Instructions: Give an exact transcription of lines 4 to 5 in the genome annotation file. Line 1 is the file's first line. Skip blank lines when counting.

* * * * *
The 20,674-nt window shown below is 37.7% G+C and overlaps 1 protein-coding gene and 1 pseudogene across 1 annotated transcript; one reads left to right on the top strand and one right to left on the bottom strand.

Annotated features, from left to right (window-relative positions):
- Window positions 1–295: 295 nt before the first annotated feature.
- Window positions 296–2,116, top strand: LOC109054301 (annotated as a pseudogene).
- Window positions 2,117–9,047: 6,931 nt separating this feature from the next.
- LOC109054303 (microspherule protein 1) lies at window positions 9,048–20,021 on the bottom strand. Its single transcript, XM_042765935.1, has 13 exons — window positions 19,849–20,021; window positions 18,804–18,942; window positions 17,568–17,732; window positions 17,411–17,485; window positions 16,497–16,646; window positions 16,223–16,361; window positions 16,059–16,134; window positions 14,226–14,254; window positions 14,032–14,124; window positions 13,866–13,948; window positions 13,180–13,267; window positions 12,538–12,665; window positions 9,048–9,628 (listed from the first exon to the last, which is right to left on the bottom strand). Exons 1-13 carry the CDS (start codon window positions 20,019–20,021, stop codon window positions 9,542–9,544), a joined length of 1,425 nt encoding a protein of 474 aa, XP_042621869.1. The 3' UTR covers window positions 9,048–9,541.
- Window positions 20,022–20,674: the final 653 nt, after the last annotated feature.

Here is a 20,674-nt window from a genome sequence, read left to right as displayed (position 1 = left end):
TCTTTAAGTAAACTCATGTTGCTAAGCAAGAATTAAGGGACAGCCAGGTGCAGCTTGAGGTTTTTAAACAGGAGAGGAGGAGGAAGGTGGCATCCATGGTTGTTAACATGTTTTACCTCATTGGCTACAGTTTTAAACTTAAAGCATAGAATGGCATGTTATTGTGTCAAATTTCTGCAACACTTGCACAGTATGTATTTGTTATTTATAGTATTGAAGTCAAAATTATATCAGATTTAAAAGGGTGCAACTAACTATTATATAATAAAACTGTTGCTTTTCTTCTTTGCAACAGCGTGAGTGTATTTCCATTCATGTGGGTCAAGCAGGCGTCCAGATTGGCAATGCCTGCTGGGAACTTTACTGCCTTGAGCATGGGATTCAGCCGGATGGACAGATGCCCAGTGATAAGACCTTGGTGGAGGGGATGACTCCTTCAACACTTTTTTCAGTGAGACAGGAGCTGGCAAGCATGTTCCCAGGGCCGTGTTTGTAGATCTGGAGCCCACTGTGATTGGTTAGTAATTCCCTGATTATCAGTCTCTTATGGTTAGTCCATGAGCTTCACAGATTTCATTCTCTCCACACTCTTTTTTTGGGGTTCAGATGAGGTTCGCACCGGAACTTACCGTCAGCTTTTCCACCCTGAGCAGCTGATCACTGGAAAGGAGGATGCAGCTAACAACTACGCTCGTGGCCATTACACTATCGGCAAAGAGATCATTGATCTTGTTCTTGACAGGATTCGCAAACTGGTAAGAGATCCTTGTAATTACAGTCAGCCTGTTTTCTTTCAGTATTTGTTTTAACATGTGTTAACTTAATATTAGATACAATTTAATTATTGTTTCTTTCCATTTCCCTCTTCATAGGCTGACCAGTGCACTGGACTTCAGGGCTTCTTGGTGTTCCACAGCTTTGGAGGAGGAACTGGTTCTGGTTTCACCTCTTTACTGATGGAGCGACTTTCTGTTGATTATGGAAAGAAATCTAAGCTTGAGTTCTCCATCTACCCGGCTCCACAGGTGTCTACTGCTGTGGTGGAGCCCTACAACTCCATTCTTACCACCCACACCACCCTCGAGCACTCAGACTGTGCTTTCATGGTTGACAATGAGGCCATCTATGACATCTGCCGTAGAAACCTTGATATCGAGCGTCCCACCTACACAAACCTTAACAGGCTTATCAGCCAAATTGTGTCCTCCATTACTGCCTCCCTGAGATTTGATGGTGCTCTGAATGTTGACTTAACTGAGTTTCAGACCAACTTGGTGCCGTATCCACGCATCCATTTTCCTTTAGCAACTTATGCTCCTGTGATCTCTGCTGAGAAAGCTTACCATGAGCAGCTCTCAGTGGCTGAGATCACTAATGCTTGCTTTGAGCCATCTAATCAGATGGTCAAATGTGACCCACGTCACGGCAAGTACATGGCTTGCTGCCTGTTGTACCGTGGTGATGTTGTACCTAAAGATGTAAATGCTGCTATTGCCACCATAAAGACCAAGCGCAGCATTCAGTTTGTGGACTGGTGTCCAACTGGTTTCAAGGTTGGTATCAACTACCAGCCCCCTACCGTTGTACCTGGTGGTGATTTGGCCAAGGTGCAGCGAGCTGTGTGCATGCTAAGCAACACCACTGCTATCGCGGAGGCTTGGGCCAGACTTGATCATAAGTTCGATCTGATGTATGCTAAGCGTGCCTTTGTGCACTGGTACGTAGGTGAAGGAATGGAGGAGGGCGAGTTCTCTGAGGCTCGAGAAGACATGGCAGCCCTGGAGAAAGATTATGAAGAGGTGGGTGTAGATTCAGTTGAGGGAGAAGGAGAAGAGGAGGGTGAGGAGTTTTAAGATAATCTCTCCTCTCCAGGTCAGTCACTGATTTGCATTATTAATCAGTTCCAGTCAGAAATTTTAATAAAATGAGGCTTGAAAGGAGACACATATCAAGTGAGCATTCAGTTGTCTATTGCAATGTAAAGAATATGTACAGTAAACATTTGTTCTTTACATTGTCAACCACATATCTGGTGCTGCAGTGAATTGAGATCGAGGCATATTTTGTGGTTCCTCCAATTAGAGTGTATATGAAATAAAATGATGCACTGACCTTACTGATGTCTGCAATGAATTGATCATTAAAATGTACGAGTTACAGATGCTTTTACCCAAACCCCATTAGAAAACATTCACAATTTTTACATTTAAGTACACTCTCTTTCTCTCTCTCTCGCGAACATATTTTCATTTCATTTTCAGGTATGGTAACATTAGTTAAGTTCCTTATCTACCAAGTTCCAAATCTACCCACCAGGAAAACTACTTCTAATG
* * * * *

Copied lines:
- Window positions 296–2,116, top strand: LOC109054301 (annotated as a pseudogene).
- Window positions 2,117–9,047: 6,931 nt separating this feature from the next.